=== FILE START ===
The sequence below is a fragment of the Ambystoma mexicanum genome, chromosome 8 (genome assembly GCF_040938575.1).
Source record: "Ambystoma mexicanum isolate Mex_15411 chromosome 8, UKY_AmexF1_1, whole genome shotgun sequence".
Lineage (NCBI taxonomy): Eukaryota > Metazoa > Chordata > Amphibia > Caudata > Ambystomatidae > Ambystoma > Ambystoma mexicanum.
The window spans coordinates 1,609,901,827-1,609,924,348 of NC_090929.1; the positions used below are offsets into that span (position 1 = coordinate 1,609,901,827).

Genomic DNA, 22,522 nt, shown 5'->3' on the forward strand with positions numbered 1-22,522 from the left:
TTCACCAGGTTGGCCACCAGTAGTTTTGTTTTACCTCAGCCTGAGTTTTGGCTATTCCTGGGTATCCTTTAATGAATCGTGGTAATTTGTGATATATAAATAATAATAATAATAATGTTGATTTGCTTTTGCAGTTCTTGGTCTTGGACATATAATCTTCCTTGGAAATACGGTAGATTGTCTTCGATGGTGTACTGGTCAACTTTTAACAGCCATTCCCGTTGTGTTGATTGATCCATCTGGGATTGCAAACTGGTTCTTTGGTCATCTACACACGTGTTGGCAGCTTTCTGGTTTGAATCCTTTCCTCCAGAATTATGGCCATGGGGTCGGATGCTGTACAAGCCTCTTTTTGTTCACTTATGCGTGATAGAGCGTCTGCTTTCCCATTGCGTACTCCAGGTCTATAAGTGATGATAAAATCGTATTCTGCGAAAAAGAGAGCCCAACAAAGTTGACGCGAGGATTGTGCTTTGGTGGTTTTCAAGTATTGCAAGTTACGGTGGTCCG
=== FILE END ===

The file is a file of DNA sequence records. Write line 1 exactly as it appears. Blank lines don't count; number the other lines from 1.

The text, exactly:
The sequence below is a fragment of the Ambystoma mexicanum genome, chromosome 8 (genome assembly GCF_040938575.1).